Gold nanoparticles (GNPs) are widely used in biological and clinical applications due to their favorable optical and chemical properties. The scientific understanding of the intracellular uptake of GNP is required for biomedical applications, such as drug delivery and therapeutic applications. In this study, we conducted a series of studies using different sizes of gold nanoparticles (3.5 nm, 10 nm, 26 nm and 50 nm) to determine the effect of nanoparticle size on the intracellular localization of GNPs. We infected HEp-2 cells with different size of gold nanoparticles and incubated at 1h, 2h, 4h, 12h, 24h, and 48h time intervals followed by imaging using different microscopic techniques, such as scanning electron microscope (SEM), atomic force microscope (AFM), and confocal microscope. In our confocal study, we stained the nucleus, mitochondria, and plasma membrane using different stains, and also we took the advantages of quantum dots to label microtubules, golgi apparatus, and lysosomes. Our SEM and AFM results showed that after 1 h incubation, 3.5, 10 and 26 nm gold nanoparticles entered nucleus, whereas 50 nm particles accumulated around nucleus. According to confocal images, single GNP emitted blue color, whereas aggregation leads to emission in red color range. Our results confirm previous studies that small nanoparticles emit energy with small wavelength, whereas bigger particles release energy with larger wavelength. As GNPs enter the cells, they accumulated in nucleus, resulting in emission of energy with larger wavelength. Thus, we observed aggregated gold nanoparticles in nucleus with red fluorescence.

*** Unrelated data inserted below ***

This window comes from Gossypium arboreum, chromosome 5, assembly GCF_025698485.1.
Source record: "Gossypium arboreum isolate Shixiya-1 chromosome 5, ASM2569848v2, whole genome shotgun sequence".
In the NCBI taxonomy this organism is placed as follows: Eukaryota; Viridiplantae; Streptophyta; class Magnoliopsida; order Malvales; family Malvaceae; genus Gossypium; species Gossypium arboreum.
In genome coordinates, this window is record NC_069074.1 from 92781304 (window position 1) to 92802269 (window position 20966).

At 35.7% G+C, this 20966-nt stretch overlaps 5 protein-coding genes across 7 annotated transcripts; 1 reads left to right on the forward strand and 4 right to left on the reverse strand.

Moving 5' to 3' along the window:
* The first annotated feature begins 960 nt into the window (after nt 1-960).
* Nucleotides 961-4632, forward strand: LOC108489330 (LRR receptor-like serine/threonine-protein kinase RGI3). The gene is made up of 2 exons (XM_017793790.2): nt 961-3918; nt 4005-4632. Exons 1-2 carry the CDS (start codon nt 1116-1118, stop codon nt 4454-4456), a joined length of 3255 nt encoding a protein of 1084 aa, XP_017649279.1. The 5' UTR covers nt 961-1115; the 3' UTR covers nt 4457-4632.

Journal: TechConnect Briefs
Volume: 3, Nanotechnology 2011: Bio Sensors, Instruments, Medical, Environment and Energy
Published: June 13, 2011
Pages: 489 - 492
Industry sector: Medical & Biotech